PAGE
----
How Do Raw Foods Affect Your Sleep?
In the book Light Out, the author T.S. Wiley ventures to prove that obesity, heart disease, diabetes, and cancer are caused not by eating fat nor by not lack of exercise, but by stress and sleep deficiency. The author’s general recommendation is that we should sleep about nine and a half hours per day.
Another book recommended to me: Take A Nap! Change Your Life: The Scientific Plan to Make You Smarter, Healthier, More Productive by Sara C. Mednick. In fact, this painstaking research was done by a Harvard-trained research scientist. The author claims there is “hard scientific evidence that the nap is woven into our DNA.”
This conclusion was reached through experiments with real people. But how many among these subjects were yogi masters or even raw foodists? Educated guess: none. Otherwise, the author would likely have noted a prevailing peculiarity: Very little sleep during the 24-hour circadian period.
One study of 70,000 women showed that heart attacks increased in those who slept less than seven hours nightly. Those who slept five hours had a 40 per cent higher rate of coronary artery disease or heart attack. Sounds scary. But this has no relevance to you. Why not?
Because not a single test subject was eating the way you are. The usefulness of this research is zero, so far as you are concerned. When you remove the cause of illness, you reduce the need for healing time. You reduce the need for sleep. Mednick notes in her research that tested subjects experienced a dip in energy twice during a 24-hour period. One big dip of energy signaled them to sleep at night, while another mini-dip hit near midday, usually after lunch. People on the raw food lifestyle usually do not experience this midday mini-dip.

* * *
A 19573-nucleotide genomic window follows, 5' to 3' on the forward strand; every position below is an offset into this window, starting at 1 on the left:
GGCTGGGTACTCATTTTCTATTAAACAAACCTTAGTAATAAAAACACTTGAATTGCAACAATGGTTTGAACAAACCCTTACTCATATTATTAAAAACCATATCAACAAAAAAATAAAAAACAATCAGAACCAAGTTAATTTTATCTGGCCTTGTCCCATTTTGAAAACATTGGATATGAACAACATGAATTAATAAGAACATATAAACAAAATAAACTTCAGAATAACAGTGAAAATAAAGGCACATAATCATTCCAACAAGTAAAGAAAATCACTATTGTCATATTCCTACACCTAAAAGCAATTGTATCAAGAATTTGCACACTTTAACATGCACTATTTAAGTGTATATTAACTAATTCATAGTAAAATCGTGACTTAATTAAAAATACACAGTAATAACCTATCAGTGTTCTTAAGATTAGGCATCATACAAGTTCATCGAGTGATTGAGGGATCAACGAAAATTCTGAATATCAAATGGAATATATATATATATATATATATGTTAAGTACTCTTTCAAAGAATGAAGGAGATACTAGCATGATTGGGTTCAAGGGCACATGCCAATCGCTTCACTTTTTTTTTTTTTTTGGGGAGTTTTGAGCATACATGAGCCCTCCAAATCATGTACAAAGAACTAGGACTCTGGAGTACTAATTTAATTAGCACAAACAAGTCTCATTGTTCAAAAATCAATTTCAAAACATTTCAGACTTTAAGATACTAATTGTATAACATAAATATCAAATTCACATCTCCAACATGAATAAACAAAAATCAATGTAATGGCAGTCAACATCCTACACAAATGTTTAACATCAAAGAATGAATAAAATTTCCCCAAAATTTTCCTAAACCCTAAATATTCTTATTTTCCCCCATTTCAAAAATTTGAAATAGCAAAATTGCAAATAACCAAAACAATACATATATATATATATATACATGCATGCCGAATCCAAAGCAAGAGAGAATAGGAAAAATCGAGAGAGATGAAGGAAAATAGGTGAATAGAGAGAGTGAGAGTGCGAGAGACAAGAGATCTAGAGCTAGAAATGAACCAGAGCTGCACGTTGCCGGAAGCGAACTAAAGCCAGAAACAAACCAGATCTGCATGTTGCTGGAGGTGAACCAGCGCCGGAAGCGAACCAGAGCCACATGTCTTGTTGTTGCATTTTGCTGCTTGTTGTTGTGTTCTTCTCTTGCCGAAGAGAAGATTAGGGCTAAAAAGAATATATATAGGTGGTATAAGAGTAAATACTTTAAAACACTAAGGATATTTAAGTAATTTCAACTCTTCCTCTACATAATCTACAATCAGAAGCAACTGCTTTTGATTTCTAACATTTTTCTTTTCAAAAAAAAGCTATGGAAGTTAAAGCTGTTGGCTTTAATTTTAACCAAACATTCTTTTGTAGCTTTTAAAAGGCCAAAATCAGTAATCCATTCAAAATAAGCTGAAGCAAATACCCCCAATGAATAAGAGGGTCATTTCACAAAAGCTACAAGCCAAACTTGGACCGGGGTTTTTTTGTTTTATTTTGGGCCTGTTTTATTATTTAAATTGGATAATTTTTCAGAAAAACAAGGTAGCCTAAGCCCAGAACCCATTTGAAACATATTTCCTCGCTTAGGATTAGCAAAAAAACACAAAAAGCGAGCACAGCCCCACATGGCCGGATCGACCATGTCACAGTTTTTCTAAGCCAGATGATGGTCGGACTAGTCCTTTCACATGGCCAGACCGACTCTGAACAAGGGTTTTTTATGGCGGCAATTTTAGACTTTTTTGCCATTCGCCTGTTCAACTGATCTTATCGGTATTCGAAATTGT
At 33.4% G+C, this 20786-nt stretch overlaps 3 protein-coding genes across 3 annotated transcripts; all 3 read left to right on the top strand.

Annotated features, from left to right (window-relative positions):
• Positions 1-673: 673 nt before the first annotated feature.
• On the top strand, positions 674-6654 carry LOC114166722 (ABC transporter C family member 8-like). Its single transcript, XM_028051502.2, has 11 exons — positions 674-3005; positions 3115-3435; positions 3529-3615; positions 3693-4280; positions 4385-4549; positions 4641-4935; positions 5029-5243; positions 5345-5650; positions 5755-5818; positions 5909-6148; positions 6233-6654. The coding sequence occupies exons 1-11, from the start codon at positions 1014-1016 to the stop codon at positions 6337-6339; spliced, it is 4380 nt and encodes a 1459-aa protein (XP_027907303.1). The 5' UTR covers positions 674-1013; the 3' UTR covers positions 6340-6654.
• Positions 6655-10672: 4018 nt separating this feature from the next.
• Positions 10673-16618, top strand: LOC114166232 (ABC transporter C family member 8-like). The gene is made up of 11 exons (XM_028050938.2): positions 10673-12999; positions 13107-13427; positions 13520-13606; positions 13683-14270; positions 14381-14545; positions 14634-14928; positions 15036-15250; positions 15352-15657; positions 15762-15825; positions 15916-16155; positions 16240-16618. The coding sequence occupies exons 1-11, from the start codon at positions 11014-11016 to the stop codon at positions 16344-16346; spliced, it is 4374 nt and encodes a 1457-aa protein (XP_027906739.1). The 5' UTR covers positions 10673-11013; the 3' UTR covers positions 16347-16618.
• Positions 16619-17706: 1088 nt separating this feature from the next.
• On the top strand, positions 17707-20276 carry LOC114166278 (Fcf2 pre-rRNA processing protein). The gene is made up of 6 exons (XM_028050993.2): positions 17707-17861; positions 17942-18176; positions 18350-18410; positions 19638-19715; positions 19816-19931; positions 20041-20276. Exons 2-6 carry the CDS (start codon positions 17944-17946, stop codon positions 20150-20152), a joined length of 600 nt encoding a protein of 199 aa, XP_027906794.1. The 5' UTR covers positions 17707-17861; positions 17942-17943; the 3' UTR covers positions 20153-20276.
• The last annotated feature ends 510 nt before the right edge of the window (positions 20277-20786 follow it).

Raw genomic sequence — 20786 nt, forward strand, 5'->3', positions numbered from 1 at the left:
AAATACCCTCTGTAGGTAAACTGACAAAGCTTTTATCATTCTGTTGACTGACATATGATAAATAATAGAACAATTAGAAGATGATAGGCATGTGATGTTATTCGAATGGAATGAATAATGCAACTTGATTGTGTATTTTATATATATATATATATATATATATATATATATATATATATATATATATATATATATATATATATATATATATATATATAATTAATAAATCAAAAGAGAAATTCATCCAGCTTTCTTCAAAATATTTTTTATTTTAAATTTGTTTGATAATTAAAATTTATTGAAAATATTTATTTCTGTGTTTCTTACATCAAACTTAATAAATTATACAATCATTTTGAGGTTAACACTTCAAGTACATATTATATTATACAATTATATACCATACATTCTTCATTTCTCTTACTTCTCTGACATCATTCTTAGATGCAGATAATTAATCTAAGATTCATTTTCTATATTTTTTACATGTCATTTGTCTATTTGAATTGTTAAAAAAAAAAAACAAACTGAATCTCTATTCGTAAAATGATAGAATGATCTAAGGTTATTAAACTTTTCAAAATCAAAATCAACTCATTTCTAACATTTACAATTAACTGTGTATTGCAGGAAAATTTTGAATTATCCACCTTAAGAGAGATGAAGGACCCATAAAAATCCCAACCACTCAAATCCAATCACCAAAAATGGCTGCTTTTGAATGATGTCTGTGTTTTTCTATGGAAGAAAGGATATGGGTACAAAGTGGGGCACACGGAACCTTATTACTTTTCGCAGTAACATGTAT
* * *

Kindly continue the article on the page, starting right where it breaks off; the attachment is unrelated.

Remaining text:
Sleep experts have brought together an impressive cross section to study sleep patterns across lifespan, occupation, culture, age, and gender. But their study populations are people who consume cooked food.
Books about sleep research usually claim that sleeplessness causes hypertension, which can also lead to strokes. Hypertension is caused by arteries being occluded with fatty build-up from eating meat, dairy products, and cooked foods. A little sleep does not allow the body to detox and heal itself. In this case, sleep is the remedy.
Am I against a long night’s sleep or a well deserved nap? Definitely not. I just want you to grasp how irrelevant to you, as a raw foodist, are the typical general recommendations about seeking more and more sleep. When you are following a raw food lifestyle you are not general, typical, average, or generic—you are unique and special.
Some of you probably already enjoy the miraculous results of a carefully observed raw foods regimen. And the fact is, far from needing more sleep, when you eat mostly raw vegan food you will need much less sleep. As you transition to a raw foods lifestyle, you’ll find days when you feel on top of the world and need very little sleep. But there will be days, when the cleansing has gone deeper and you feel tired, drained of energy. Don’t do anything else—just sleep. You need it.
It’s during sleep that the body heals, and performs its cleansing chores. Never use someone else’s sleep pattern as the sole standard for yourself. Sleep as much as your body tells you to, whatever others may do. You should never live with sleep deprivation. The classic signs of sleep deprivation are difficulty getting up in the morning … feeling tired throughout the day … lacking energy … and feeling irritable.
How much sleep do you really need? Your body will let you know. Observe how you feel in the morning. The ideal is to wake up feeling refreshed, alert, energized—even euphoric. People in love do not sleep much. No doctor will say this is abnormal. Quantum Eating will make you feel like that most of the time. You are simply not ever sleepy, except five to six hours during the night.